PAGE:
Belgium has several surveillance systems, each with a target group, purpose, and institutional context. Citizen science is essential in the official surveillance of established monitoring projects. Roughly 60% of all data for the baseline and initial reporting round (2000-2018) was derived from citizen science, while 17% stemmed from scientific institutes, and 23% were sourced elsewhere.

The list below provides a snapshot of Belgium’s IAS-related monitoring initiatives:

  • National citizen science observation programmes (e.g. From passive to active surveillance, the purpose is to manage IAS.
  • Regional citizen science observation programmes (e.g. in Wallonia -
  • Species-specific monitoring projects (e.g. Vespawatch for Asian Hornet sightings in Flanders -
  • General surveillance for a range of taxonomic ranks (e.g. invasive macrophytes, birds, fish, and crayfish).
  • Professional surveillance (e.g. within the framework of Natura 2000 and the Water Framework Directive).

Data collected by these initiatives are used to send early warnings to officers on site, who can promptly proceed to eradication.


IAS Regulation Article 13 obliges all Member States to map and prioritise pathways that lead to the accidental introduction and spread of IAS of Union Concern. Belgium completed this analysis for 49 species on the Union List in 2018. Seventeen new species were analysed and added to that number in 2020.

Belgium used the results of these analyses to adopt a Belgian Pathway Action Plan in 2022. It deals directly with the unintentional introduction and spread of invasive alien species and was drawn up by the National Scientific Secretariat on Invasive Alien Species in cooperation with the relevant authorities. This plan has three chapters:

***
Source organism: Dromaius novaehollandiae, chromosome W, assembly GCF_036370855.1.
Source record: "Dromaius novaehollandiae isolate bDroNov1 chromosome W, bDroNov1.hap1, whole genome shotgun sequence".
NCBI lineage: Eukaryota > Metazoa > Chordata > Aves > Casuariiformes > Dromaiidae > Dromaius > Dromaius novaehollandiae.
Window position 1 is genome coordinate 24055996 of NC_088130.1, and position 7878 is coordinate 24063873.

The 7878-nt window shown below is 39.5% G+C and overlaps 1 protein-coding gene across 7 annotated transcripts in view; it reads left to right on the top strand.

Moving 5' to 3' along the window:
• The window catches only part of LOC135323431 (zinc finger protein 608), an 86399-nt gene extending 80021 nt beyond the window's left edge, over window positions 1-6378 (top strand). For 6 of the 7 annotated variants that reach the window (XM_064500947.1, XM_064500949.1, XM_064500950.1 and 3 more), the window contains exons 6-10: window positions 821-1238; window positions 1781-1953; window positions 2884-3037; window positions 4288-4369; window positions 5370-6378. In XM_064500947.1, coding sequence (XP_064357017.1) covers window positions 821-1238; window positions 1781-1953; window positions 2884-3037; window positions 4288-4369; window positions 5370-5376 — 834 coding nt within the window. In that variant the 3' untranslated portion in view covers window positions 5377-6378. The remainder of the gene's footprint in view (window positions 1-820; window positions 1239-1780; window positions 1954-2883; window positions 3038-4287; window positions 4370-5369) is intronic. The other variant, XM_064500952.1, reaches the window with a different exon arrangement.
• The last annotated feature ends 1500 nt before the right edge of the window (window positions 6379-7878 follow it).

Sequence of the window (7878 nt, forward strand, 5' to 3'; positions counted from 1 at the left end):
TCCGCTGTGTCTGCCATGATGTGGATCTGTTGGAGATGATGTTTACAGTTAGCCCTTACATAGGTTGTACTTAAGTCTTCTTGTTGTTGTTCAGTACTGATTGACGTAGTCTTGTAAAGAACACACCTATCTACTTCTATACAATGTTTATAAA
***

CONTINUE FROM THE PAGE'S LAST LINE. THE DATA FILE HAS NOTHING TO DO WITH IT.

1) Thematic action plan on introduction and spread of species through public or private possession;

2) Thematic action plan on introduction and spread of species through recreational and commercial/professional use of freshwater;

3) Thematic action plan on introduction and spread of species through transportation of habitat and nursery material and machinery.

Download the Belgian Pathway Action Plan here.


Wildlife and Habitat Conservation Officers are always busy in Flanders, Wallonia, and the Brussels Capital Region. For instance, you can get a glimpse of their ongoing projects (in Dutch) here. But that’s only the tip of the iceberg. Cross-border management strategies are a must for adequate coverage of the Regions and Member States.

To meet that need, scientists and IAS managers conducted a Belgian Manageability Assessment in 2018. It describes invasion scenarios and various management strategies for 43 listed species in Belgium. Several management strategies were ranked by feasibility and discussed with the managers. And later, these data are incorporated into regional (and national) management goal planning.

Access the full report here. But if you have specific questions related to your Region’s IAS management, contact the competent authority.

LIFE RIPARIAS (Reaching Integrated and Prompt Action in Response to Invasive Alien Species) is Belgium’s EU-funded LIFE project. It streamlines efforts by the Belgian authorities to optimise the management of invasive alien species in river areas and ponds across regional borders.